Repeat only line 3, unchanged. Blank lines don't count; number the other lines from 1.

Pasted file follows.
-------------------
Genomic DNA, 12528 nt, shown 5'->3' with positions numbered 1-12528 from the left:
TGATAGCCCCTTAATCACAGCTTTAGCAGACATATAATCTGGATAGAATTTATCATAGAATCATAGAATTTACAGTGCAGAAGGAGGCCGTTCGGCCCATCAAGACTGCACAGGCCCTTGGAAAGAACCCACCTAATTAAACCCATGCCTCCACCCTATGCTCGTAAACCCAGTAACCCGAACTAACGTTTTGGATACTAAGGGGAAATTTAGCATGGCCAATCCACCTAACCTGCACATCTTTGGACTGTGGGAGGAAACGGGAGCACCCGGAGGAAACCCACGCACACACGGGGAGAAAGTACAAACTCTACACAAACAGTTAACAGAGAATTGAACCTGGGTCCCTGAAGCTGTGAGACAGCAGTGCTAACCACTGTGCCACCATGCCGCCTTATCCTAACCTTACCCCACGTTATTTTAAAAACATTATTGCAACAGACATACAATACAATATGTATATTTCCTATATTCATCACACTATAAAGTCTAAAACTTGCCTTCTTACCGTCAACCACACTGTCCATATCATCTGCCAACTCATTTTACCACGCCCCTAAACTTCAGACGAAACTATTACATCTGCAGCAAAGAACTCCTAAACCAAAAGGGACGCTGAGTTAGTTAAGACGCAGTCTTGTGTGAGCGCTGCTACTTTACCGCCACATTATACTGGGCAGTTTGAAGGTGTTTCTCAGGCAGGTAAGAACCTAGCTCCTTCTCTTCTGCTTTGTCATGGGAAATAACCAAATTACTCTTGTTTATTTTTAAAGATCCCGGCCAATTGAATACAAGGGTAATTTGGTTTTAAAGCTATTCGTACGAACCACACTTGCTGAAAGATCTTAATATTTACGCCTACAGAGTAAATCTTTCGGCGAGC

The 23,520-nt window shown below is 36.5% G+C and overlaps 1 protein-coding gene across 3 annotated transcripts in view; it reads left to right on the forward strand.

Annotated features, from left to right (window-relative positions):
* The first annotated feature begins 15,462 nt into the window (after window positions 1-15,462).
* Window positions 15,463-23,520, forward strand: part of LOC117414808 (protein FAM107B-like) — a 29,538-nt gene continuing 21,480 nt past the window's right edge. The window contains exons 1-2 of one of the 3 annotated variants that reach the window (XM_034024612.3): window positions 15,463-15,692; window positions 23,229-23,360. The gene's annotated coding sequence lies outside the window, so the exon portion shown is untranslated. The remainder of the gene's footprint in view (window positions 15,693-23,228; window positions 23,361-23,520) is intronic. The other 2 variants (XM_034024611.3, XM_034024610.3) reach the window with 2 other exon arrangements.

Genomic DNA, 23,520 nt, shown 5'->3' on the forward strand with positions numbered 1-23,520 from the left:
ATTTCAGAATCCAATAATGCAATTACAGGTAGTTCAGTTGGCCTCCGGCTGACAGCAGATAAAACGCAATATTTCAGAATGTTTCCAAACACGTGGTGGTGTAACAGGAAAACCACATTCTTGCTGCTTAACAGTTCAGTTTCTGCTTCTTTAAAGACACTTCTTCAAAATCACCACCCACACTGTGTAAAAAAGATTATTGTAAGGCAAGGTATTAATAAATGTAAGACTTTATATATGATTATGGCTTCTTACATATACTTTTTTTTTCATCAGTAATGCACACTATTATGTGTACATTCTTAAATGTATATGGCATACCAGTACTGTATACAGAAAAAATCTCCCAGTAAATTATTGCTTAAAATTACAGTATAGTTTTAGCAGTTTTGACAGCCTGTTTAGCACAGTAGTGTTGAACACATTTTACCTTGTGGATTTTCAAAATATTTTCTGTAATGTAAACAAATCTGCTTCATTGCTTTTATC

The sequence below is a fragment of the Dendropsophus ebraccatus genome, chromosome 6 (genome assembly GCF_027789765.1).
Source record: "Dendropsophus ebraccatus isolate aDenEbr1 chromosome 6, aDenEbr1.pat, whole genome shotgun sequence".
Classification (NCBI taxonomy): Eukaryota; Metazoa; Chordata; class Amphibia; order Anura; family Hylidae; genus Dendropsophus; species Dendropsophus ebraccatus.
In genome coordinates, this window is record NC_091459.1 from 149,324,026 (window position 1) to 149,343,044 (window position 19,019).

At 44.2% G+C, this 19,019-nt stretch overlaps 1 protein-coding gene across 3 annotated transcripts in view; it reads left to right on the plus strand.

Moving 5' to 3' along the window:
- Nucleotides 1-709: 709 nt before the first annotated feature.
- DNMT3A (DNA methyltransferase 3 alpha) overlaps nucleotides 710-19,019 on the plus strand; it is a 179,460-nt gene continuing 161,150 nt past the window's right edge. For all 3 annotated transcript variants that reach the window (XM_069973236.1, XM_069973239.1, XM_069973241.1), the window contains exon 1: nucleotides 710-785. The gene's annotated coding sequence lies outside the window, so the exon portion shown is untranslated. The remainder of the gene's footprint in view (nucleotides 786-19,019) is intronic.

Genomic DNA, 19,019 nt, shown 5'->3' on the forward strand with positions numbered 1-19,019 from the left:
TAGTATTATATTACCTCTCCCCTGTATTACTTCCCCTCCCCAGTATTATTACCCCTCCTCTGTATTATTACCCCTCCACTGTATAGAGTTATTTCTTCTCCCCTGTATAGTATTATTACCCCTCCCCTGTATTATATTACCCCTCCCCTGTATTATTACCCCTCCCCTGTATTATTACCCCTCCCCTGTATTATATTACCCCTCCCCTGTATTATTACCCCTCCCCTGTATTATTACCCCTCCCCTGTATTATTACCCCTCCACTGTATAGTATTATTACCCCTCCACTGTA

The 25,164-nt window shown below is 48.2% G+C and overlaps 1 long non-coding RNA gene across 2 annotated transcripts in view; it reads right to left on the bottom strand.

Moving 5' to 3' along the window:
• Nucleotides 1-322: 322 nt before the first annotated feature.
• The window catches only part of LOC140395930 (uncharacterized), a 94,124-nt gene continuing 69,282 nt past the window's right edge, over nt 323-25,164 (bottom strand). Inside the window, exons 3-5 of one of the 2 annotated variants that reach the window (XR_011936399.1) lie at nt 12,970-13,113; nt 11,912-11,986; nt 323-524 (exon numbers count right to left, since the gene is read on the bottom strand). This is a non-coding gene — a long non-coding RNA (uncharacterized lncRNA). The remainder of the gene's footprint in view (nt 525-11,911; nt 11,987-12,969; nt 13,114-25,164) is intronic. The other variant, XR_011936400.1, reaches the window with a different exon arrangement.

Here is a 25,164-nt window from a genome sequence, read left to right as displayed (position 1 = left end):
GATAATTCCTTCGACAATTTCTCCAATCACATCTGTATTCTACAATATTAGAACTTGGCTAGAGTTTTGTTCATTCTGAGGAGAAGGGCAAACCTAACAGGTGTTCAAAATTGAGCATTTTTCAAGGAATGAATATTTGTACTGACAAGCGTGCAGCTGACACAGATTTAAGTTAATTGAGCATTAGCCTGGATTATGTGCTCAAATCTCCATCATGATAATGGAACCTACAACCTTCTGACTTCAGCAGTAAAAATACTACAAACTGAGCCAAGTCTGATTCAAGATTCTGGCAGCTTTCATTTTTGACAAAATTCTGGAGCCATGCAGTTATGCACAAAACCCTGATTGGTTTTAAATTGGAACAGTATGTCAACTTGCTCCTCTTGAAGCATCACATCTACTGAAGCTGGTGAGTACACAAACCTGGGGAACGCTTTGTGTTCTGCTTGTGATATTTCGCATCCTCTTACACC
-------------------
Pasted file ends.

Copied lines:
The 23,520-nt window shown below is 36.5% G+C and overlaps 1 protein-coding gene across 3 annotated transcripts in view; it reads left to right on the forward strand.